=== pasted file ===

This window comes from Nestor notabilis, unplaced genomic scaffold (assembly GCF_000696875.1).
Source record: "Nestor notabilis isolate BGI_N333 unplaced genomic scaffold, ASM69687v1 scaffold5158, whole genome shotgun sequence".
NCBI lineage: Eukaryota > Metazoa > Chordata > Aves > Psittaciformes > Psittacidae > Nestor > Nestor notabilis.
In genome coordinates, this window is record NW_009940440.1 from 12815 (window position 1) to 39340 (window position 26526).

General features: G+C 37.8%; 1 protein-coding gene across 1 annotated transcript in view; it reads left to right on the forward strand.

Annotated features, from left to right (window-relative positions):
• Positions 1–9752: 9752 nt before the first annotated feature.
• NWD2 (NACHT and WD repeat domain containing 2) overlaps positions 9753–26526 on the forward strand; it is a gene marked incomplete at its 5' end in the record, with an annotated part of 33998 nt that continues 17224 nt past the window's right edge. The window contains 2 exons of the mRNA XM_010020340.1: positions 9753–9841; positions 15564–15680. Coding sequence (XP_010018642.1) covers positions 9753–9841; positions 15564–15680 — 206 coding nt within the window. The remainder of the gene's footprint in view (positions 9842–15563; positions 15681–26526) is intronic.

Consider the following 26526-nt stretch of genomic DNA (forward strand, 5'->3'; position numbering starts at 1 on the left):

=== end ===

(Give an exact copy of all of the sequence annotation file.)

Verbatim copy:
This window comes from Nestor notabilis, unplaced genomic scaffold (assembly GCF_000696875.1).
Source record: "Nestor notabilis isolate BGI_N333 unplaced genomic scaffold, ASM69687v1 scaffold5158, whole genome shotgun sequence".
NCBI lineage: Eukaryota > Metazoa > Chordata > Aves > Psittaciformes > Psittacidae > Nestor > Nestor notabilis.
In genome coordinates, this window is record NW_009940440.1 from 12815 (window position 1) to 39340 (window position 26526).

General features: G+C 37.8%; 1 protein-coding gene across 1 annotated transcript in view; it reads left to right on the forward strand.

Annotated features, from left to right (window-relative positions):
• Positions 1–9752: 9752 nt before the first annotated feature.
• NWD2 (NACHT and WD repeat domain containing 2) overlaps positions 9753–26526 on the forward strand; it is a gene marked incomplete at its 5' end in the record, with an annotated part of 33998 nt that continues 17224 nt past the window's right edge. The window contains 2 exons of the mRNA XM_010020340.1: positions 9753–9841; positions 15564–15680. Coding sequence (XP_010018642.1) covers positions 9753–9841; positions 15564–15680 — 206 coding nt within the window. The remainder of the gene's footprint in view (positions 9842–15563; positions 15681–26526) is intronic.

Consider the following 26526-nt stretch of genomic DNA (forward strand, 5'->3'; position numbering starts at 1 on the left):